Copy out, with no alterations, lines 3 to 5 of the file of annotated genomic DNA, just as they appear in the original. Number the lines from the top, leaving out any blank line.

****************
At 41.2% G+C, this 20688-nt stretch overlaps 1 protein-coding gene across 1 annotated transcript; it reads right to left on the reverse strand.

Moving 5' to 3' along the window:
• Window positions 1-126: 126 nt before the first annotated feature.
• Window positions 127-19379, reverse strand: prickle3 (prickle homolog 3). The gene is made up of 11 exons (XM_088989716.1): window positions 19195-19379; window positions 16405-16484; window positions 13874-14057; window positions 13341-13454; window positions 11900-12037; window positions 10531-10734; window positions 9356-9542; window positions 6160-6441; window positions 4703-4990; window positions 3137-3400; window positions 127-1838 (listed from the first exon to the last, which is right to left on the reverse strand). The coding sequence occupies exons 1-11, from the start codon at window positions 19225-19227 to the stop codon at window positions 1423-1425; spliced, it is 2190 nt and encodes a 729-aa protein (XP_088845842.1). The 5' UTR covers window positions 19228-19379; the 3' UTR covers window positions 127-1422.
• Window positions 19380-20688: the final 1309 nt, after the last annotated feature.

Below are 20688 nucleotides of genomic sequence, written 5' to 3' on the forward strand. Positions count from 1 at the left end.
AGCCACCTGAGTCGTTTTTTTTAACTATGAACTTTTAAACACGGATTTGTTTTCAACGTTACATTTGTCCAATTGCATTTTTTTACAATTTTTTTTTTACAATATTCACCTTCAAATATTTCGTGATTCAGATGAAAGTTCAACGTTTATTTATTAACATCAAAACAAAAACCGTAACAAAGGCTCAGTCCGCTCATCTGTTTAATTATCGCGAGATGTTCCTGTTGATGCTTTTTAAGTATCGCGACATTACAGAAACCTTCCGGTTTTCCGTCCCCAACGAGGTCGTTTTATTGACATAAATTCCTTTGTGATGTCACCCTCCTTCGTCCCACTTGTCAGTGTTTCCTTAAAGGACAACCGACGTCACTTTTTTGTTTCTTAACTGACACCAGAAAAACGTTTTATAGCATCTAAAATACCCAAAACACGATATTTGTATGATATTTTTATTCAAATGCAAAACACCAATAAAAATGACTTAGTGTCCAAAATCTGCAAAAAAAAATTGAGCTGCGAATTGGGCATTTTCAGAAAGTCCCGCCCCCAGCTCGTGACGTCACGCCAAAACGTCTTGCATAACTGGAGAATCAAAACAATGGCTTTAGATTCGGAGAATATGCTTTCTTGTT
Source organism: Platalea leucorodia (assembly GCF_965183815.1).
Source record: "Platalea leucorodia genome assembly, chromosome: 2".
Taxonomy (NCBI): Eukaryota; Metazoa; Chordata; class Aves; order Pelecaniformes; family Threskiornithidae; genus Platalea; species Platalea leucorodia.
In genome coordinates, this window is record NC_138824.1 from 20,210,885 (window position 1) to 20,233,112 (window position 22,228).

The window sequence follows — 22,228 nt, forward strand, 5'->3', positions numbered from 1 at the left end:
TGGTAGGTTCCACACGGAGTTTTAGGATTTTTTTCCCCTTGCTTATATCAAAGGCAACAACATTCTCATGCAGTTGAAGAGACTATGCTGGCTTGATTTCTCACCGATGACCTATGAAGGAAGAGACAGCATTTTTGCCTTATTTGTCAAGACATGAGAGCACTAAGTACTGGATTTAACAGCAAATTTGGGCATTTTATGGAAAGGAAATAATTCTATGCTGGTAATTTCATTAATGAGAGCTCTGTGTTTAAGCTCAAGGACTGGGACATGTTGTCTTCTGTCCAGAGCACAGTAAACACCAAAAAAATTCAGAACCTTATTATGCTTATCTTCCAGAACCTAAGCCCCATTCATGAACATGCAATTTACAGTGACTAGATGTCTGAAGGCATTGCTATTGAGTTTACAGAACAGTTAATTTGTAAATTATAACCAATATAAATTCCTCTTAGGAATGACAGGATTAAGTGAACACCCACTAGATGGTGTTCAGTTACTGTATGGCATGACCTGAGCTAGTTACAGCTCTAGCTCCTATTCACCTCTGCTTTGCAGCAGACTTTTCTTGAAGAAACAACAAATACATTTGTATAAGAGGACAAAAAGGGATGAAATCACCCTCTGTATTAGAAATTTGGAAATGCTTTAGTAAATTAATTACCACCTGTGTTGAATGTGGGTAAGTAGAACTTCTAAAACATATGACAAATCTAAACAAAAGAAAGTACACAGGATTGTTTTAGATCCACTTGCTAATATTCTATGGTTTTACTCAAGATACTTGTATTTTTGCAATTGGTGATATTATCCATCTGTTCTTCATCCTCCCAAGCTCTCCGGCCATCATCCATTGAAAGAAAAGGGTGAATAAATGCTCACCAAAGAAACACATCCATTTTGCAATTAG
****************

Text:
• Window positions 1-126: 126 nt before the first annotated feature.
• Window positions 127-19379, reverse strand: prickle3 (prickle homolog 3). The gene is made up of 11 exons (XM_088989716.1): window positions 19195-19379; window positions 16405-16484; window positions 13874-14057; window positions 13341-13454; window positions 11900-12037; window positions 10531-10734; window positions 9356-9542; window positions 6160-6441; window positions 4703-4990; window positions 3137-3400; window positions 127-1838 (listed from the first exon to the last, which is right to left on the reverse strand). The coding sequence occupies exons 1-11, from the start codon at window positions 19225-19227 to the stop codon at window positions 1423-1425; spliced, it is 2190 nt and encodes a 729-aa protein (XP_088845842.1). The 5' UTR covers window positions 19228-19379; the 3' UTR covers window positions 127-1422.
• Window positions 19380-20688: the final 1309 nt, after the last annotated feature.